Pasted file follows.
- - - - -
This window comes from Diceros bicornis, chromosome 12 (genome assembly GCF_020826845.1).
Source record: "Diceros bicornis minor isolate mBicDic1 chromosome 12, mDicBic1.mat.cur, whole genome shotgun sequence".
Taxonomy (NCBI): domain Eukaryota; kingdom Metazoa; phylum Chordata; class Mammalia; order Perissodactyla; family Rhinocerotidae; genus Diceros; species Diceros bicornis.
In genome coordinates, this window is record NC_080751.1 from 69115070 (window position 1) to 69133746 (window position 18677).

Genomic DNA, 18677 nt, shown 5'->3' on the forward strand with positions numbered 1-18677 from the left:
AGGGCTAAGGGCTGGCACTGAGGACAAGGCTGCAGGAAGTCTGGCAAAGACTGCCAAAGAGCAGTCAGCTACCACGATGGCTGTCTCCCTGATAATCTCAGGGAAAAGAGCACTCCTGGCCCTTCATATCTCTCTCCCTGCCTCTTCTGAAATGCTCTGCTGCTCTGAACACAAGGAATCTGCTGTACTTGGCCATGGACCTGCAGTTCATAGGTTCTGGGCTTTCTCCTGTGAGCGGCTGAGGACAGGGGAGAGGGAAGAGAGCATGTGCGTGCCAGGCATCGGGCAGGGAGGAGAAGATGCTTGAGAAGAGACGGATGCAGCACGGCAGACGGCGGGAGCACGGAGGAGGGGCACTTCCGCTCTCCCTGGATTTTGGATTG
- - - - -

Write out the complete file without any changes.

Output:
This window comes from Diceros bicornis, chromosome 12 (genome assembly GCF_020826845.1).
Source record: "Diceros bicornis minor isolate mBicDic1 chromosome 12, mDicBic1.mat.cur, whole genome shotgun sequence".
Taxonomy (NCBI): domain Eukaryota; kingdom Metazoa; phylum Chordata; class Mammalia; order Perissodactyla; family Rhinocerotidae; genus Diceros; species Diceros bicornis.
In genome coordinates, this window is record NC_080751.1 from 69115070 (window position 1) to 69133746 (window position 18677).

Genomic DNA, 18677 nt, shown 5'->3' on the forward strand with positions numbered 1-18677 from the left:
AGGGCTAAGGGCTGGCACTGAGGACAAGGCTGCAGGAAGTCTGGCAAAGACTGCCAAAGAGCAGTCAGCTACCACGATGGCTGTCTCCCTGATAATCTCAGGGAAAAGAGCACTCCTGGCCCTTCATATCTCTCTCCCTGCCTCTTCTGAAATGCTCTGCTGCTCTGAACACAAGGAATCTGCTGTACTTGGCCATGGACCTGCAGTTCATAGGTTCTGGGCTTTCTCCTGTGAGCGGCTGAGGACAGGGGAGAGGGAAGAGAGCATGTGCGTGCCAGGCATCGGGCAGGGAGGAGAAGATGCTTGAGAAGAGACGGATGCAGCACGGCAGACGGCGGGAGCACGGAGGAGGGGCACTTCCGCTCTCCCTGGATTTTGGATTG